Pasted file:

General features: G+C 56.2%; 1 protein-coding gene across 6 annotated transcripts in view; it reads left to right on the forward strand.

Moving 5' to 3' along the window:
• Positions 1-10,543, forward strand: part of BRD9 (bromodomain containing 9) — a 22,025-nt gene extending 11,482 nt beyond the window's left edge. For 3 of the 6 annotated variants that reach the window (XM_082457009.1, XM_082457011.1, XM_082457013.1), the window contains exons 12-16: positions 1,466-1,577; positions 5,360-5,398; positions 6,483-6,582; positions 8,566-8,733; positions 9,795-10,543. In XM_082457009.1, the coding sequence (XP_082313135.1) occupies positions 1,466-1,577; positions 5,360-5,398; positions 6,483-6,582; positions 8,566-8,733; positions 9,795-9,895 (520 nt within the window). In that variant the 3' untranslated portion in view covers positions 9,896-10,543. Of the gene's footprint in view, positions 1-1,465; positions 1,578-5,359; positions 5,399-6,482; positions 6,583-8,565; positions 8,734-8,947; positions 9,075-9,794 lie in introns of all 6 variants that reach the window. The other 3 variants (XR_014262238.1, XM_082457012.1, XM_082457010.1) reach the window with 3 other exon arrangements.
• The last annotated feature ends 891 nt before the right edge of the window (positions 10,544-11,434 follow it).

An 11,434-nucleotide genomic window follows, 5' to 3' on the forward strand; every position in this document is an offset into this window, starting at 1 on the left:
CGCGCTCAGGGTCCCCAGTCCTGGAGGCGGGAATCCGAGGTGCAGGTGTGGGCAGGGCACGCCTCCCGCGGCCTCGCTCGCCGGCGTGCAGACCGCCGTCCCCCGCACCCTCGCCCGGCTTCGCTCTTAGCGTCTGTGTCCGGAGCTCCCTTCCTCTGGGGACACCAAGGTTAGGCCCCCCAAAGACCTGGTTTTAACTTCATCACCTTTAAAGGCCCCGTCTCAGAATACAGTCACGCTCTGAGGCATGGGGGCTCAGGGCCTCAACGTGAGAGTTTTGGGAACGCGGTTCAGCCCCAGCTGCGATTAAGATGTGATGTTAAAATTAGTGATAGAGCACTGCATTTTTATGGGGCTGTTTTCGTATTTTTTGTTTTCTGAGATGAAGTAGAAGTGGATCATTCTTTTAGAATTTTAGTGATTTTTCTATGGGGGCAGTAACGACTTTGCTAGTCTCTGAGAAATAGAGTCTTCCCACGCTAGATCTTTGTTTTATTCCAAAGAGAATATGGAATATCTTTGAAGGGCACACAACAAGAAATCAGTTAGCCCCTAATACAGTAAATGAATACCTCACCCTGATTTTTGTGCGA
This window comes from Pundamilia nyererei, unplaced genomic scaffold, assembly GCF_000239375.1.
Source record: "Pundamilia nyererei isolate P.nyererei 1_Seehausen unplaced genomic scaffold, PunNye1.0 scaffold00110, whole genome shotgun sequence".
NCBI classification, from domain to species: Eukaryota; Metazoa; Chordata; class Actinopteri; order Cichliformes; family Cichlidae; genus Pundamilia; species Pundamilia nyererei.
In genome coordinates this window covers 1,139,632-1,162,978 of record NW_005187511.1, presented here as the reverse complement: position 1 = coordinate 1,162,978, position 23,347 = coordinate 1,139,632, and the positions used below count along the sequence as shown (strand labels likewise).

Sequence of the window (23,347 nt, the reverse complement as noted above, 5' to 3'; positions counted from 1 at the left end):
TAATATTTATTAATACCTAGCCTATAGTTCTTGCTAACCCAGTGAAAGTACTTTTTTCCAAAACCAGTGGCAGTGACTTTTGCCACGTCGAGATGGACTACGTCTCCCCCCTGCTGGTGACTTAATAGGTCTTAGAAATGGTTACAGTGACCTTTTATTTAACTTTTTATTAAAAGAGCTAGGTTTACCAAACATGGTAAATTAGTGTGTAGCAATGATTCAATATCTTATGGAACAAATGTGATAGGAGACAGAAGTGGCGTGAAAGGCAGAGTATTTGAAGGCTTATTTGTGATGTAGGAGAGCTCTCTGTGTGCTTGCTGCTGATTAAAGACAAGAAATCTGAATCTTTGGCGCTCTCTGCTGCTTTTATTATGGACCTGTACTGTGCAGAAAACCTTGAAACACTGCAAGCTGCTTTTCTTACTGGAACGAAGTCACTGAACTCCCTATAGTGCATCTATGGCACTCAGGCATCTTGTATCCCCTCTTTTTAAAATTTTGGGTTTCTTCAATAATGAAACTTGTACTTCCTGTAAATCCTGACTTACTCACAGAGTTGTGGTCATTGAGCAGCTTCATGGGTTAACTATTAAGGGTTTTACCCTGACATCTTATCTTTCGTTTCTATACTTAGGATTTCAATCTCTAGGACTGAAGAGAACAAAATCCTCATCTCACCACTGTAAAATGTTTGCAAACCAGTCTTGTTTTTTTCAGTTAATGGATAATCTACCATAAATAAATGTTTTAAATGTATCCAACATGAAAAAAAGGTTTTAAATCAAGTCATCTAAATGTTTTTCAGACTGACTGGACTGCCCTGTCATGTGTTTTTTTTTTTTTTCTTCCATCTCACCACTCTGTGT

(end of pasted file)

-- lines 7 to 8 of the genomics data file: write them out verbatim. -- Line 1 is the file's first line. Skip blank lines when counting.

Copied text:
This window comes from Pundamilia nyererei, unplaced genomic scaffold, assembly GCF_000239375.1.
Source record: "Pundamilia nyererei isolate P.nyererei 1_Seehausen unplaced genomic scaffold, PunNye1.0 scaffold00110, whole genome shotgun sequence".